“It’s a real car accident over there,” says Dominic. “People don’t talk about it sitting in the pub, maybe because there’s a little shame too – you’re broken, you’ve lost all hope, why would you want to go out? It takes you away. I am on antidepressants, and there is also a huge personal cost in terms of friendships and relationships. It’s an absolute horror show and you must be wondering if HMRC has done this to other people as well? It’s supposed to offer support, it’s very weird. The government scholarship depends on people like me getting out of it and paying taxes. It is economic folly not to help people when they are trying to pick up the pieces and keep going.
But Dominic never stopped trying to pick up the pieces and move on, and started a new business. Shades by Dominic Green produces beautifully designed premium lampshades in a home workshop. So how did this happen?
“I had started making lampshades before the confinement,” he says. “I wanted one and couldn’t find one that I liked: I looked for it and thought, ‘I’m going to get the materials I want and sell some of them.’ I wanted to use beautiful material. Then I thought it might be a business.
But there were obstacles.
“I chose Designers Guild flocked fabric – it costs £ 100 a yard – but you can’t glue it. No one else does anything with beautiful fabrics. The glues are not strong enough. Then I had a bulb moment and started looking for something that could clip around the edges and hold the fabric in place. And that I could color.
He opted for a border that involved an acrylic airbrush process – “it is not economical to spray it on, but gives a nice finish”.
The next challenge was to find a way to mount a light diffuser in the shade.
“Usually this is done with spokes, but I thought there had to be a better way. My idea was that I wanted to see a bit of the inside of the shade with the diffuser in place, to keep it away from the edge. So I thought, ‘Magnets’. Why not?”
The magnets, bought off the shelf, certainly contribute to the overall quality of the product. He is looking to create a point of sale with Liberty London.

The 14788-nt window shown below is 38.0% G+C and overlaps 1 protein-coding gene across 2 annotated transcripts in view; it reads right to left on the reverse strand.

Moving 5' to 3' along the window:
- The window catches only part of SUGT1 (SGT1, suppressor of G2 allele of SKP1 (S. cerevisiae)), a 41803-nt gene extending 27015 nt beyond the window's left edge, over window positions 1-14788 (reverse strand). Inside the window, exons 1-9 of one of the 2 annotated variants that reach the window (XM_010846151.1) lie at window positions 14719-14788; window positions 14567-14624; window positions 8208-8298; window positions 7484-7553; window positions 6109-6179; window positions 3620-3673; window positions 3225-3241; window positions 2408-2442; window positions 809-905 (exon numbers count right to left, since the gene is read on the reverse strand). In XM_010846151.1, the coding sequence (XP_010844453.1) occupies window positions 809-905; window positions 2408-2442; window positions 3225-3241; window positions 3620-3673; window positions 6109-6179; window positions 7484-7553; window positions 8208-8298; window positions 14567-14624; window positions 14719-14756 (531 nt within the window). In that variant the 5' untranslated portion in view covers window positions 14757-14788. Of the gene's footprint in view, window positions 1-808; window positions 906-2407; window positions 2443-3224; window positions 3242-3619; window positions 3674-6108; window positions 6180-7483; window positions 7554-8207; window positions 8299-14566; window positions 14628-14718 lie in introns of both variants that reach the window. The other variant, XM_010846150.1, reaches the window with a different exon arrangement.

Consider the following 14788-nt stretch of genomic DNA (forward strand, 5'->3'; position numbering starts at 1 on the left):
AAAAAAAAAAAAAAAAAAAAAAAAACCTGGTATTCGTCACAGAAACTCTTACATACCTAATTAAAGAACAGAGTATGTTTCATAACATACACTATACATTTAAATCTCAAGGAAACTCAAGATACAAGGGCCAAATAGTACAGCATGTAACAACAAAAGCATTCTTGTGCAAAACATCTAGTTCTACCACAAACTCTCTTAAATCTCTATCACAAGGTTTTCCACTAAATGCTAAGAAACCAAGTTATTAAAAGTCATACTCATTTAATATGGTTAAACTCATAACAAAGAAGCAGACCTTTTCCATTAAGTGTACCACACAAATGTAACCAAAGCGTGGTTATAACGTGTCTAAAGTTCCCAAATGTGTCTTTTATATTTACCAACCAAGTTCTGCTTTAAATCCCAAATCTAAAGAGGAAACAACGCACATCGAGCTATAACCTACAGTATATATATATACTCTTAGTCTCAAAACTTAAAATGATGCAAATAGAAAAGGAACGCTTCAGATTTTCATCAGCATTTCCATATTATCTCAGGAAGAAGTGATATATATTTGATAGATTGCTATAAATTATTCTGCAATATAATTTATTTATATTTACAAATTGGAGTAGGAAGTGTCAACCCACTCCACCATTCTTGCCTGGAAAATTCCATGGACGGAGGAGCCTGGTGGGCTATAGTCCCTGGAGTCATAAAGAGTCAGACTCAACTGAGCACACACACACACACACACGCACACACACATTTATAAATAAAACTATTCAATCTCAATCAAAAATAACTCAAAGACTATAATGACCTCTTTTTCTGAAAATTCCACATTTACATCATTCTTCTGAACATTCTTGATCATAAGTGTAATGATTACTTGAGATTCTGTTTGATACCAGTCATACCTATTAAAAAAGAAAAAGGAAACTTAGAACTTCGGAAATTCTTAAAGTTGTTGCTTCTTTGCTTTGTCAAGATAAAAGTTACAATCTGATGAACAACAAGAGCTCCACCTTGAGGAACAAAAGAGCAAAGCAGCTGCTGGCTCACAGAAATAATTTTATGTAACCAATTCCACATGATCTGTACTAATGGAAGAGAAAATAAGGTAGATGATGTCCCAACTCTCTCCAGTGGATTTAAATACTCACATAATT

“What I want it to be is not a factory, it’s a bespoke service for interior designers that matches what they want in terms of the design of a room,” Dominic adds. . “I am targeting the middle and upper end of the market. “
Six have been sold to date.
“They are totally unique. There is only one company in the UK that makes something similar, using methods they have always used. For 2022, I can do five a week: if I sell three a week, I can survive on that.
HMRC has confirmed that five Self-Employment Income Support Scheme (SEISS) grant applications have been submitted.
A spokesperson said: “As he missed the (extended) deadline to submit a 2019-2020 income tax return, he was not eligible for the fourth and fifth grants as eligibility depended on filing. a declaration no later than March 2, 2021. However, after filing his declaration and accepting his challenge, he was able to claim the fourth and fifth scholarships.
His wife’s claim for compensation “now belongs to the arbitrator”.
Under normal circumstances, a product that disrupts the status quo – with two new solutions to challenge traditional ways – would be a game-changer.
You can imagine that in Cambridge someone would hear about Dominic Green’s Shades and think, “This is a good investment. Indeed, for £ 50,000, Dominic could secure his 2022 schedule. But there is still time: who knows what might appear?